Gates searches for his Grant
By Tom Mahnken Secretary of Defense Robert Gates’ decision to replace General David McKiernan as commander of U.S. forces in Afghanistan was an unusual, though hardly unprecedented move. The relief of a general in wartime is a serious matter, and doubtless Gates thought long and hard before making the decision. Change was, however, needed. A ...
By Tom Mahnken
By Tom Mahnken
Secretary of Defense Robert Gates’ decision to replace General David McKiernan as commander of U.S. forces in Afghanistan was an unusual, though hardly unprecedented move. The relief of a general in wartime is a serious matter, and doubtless Gates thought long and hard before making the decision. Change was, however, needed.
A number of stories in today’s newspapers drew the inevitable comparison to President Truman’s firing of Douglas MacArthur during the Korean War. Such an analogy is profoundly unfair to General McKiernan, an officer who has served his country loyally for almost four decades. MacArthur pursued a strategy that was at variance with U.S. policy and was ultimately insubordinate; no such charge has been leveled or even implied in McKiernan’s case. He was replaced not because he did something wrong, but rather because, in the eyes of his superiors, he did not do enough right.
If an analogy is to be drawn, it should be to Lincoln’s shuffling of Union generals during the early campaigns of the Civil War. Like Lincoln, Gates wants to win, and he is looking for a general who can deliver it. Many of the generals Lincoln fired were good, solid officers; they just lacked the qualities needed to prevail in a war quite unlike the ones they had studied and experienced earlier in their careers. Gates is similarly engaged in the difficult process of sorting out which generals possess the qualities necessary to succeed in today’s complex conflicts. His decision raises the question of where we would be today if his predecessor took that task as seriously as he does.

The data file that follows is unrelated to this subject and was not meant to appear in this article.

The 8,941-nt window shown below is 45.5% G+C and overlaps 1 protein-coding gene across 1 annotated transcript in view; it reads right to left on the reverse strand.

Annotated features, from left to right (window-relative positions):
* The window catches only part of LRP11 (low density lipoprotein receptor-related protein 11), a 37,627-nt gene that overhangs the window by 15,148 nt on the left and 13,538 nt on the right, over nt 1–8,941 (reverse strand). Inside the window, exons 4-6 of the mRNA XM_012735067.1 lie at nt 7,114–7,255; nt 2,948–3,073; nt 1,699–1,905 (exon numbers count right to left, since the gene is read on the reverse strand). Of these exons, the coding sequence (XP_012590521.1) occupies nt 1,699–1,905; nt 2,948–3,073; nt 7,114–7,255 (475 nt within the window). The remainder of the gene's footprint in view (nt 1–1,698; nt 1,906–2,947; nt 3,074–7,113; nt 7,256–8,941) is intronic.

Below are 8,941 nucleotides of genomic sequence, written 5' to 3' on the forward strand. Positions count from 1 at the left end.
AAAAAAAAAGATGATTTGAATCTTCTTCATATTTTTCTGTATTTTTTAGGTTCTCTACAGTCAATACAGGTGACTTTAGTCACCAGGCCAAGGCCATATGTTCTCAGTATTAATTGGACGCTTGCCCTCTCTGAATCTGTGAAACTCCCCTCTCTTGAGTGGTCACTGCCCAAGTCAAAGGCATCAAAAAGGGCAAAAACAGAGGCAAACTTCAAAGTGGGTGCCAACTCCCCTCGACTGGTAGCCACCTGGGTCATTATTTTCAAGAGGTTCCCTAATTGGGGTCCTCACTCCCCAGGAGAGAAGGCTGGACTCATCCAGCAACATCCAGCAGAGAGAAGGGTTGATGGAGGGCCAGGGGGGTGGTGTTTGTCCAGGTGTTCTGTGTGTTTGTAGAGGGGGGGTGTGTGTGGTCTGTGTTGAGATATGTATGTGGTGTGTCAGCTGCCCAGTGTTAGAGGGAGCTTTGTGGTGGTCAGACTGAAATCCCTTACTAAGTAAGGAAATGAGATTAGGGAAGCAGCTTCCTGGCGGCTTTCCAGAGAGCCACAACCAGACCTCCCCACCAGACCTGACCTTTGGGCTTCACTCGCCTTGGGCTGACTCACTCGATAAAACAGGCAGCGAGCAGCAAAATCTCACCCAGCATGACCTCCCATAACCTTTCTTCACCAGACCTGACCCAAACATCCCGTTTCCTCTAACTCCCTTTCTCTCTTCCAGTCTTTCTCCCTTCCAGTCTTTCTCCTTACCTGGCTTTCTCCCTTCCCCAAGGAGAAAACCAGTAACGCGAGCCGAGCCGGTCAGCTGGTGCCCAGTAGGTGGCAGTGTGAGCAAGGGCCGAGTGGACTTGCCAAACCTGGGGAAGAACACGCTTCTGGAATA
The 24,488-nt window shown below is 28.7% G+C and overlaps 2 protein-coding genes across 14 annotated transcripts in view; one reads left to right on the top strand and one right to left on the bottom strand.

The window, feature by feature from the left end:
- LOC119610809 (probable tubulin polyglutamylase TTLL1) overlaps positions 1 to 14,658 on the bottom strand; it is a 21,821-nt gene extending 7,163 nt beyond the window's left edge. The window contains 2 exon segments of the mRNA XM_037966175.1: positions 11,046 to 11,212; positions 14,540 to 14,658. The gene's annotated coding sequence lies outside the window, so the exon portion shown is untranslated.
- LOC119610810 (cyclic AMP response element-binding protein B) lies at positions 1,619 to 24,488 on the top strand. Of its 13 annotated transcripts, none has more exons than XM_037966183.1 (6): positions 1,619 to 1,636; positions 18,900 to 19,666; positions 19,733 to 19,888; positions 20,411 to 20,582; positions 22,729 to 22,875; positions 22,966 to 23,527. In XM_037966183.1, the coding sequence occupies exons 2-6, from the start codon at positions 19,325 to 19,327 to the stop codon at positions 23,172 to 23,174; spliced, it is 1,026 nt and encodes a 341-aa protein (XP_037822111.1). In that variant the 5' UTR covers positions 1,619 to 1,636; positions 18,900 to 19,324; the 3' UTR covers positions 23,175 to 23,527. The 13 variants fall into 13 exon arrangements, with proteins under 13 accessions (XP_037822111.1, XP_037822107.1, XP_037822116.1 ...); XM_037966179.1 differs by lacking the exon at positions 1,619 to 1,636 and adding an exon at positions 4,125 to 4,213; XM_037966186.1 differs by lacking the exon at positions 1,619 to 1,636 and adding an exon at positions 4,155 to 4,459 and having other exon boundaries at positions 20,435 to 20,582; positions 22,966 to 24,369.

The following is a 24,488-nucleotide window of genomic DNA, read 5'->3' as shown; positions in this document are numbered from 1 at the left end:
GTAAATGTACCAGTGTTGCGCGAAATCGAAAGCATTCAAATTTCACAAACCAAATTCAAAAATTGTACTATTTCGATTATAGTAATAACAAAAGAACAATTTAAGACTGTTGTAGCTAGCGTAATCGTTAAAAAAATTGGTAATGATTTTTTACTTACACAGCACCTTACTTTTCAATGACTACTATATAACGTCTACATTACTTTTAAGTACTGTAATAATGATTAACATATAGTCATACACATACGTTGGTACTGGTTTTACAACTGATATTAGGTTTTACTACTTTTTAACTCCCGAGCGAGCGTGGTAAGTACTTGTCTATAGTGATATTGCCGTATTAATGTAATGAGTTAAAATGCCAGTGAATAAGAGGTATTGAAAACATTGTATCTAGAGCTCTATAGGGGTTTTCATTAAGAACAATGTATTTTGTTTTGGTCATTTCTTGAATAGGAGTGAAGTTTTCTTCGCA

The new team in Kabul bears the indelible imprint of Gates and the Chairman of the Joint Chiefs of Staff, Admiral Mike Mullen. In Stan McChrystal, Gates has turned to a skilled and innovative soldier who has spent much of the last eight years in the field. As Director of the Joint Staff, the most powerful three-star position in the Pentagon, he understands how the machinery of the Defense Department works. He also has the ear of Mullen.
For McChrystal’s deputy, Gates tapped another skilled commander, Lieutenant General David Rodriguez, who currently serves as Gates’ Senior Military Assistant, knows the Pentagon well, and will have the ear of its leadership. Above McChrystal and Rodriguez are two of the brightest officers in the U.S. military. General David Petraeus, the Commander of U.S. Central Command, is well known. Less well known, though no less impressive, is the new military head of NATO, Admiral Jim Stavridis.
With these appointments, Gates has thrown some of the best U.S. officers into the fight in Afghanistan. Whether Gates has indeed found his Grant remains to be seen. We should hope he has.
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